How to remove occupants of an inherited house?

My father recently passed away. When we went to him home to gather paperwork there were people living in his home. The police questioned them and they said they lived there. How do we have them removed and the deed transferd so that we can sell the home?

Asked on July 10, 2017 under Real Estate Law, Pennsylvania

Answers:

M.D., Member, California and New York Bar / FreeAdvice Contributing Attorney

Answered 3 years ago | Contributor

Sincd the house is still in your father's name, the executor (if he had a Will) or the personal representative (if there was no Will), can bring legal action. So long as there is no witten lease which would have to be honored, these people are either month-to-month tenants or guests (or even possibly tresspassers). In such a case, either an "unlawful detainer" (if they are tenants) are an "ejectment" (if they are guests/tresspassers) will have to be brought to legally get them evicted from the premises. If they fail to leave after court action is successfully taken, then the police can come and physically remove them if necessary. In the meantime, take no self-help measures, since that would be illegal. At this point, you may want to consult with an attorney who handles landlord-tenant matters.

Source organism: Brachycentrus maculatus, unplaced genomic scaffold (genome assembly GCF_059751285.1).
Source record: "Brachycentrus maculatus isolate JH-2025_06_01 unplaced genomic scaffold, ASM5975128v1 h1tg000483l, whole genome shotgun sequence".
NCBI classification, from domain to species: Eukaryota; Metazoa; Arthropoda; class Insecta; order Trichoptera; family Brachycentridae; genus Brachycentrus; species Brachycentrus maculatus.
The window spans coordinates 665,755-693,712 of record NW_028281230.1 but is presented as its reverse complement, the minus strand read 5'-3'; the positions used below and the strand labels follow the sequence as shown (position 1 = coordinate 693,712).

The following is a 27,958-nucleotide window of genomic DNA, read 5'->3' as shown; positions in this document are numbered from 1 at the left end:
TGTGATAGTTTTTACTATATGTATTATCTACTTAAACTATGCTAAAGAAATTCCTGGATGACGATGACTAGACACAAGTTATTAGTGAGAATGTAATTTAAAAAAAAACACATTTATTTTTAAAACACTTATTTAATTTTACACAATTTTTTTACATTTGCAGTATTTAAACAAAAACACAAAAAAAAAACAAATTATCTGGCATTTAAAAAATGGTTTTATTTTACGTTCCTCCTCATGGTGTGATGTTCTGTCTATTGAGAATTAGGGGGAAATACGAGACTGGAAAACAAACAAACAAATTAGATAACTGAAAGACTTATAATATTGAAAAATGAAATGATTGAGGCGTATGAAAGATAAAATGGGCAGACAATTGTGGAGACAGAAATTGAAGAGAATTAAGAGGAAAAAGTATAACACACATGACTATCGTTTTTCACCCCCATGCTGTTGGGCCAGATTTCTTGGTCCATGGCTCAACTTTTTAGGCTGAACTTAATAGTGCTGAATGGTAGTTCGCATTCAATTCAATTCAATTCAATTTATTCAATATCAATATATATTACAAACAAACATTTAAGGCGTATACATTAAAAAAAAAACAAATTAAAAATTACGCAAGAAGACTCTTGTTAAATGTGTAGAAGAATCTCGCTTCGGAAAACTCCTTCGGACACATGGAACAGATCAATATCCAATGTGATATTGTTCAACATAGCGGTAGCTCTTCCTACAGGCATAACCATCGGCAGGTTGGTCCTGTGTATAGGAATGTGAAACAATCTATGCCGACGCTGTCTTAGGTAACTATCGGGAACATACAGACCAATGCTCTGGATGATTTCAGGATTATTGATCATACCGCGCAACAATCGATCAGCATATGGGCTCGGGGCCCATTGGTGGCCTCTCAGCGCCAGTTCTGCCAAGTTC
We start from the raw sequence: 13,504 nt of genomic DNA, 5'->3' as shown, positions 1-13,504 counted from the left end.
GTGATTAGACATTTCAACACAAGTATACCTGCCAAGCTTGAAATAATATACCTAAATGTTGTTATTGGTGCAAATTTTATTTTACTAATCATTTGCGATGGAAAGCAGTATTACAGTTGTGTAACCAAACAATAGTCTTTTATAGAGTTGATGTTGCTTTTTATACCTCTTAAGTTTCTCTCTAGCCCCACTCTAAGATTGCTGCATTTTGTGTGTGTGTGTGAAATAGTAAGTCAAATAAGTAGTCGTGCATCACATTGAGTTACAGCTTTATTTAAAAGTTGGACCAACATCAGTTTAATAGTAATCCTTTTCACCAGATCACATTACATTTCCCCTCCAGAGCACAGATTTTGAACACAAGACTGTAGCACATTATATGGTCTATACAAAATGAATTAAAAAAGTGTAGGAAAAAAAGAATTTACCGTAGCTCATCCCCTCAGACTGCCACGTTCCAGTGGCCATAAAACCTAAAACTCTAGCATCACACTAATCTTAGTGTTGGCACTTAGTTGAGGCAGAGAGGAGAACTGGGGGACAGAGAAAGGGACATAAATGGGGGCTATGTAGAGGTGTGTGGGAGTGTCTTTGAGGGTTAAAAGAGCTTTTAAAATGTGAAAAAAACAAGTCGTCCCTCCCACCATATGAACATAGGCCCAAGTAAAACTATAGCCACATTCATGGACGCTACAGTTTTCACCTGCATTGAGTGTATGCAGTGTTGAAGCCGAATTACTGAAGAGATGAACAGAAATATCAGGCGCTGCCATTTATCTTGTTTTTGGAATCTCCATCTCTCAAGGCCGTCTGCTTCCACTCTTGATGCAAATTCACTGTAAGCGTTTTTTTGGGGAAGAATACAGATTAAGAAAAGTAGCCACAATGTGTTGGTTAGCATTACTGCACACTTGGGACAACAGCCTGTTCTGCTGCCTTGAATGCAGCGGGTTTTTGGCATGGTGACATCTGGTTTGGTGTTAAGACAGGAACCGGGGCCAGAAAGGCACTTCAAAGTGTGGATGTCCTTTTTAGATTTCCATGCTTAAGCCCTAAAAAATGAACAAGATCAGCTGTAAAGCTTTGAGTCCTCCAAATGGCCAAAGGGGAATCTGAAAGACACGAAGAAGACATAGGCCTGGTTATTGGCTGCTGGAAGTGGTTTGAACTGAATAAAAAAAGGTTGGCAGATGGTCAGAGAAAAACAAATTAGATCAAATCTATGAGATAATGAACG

M.D., Member, California and New York Bar / FreeAdvice Contributing Attorney

Answered 3 years ago | Contributor

Sincd the house is still in your father's name, the executor (if he had a Will) or the personal representative (if there was no Will), can bring legal action. So long as there is no witten lease which would have to be honored, these people are either month-to-month tenants or guests (or even possibly tresspassers). In such a case, either an "unlawful detainer" (if they are tenants) are an "ejectment" (if they are guests/tresspassers) will have to be brought to legally get them evicted from the premises. If they fail to leave after court action is successfully taken, then the police can come and physically remove them if necessary. In the meantime, take no self-help measures, since that would be illegal. At this point, you may want to consult with an attorney who handles landlord-tenant matters.


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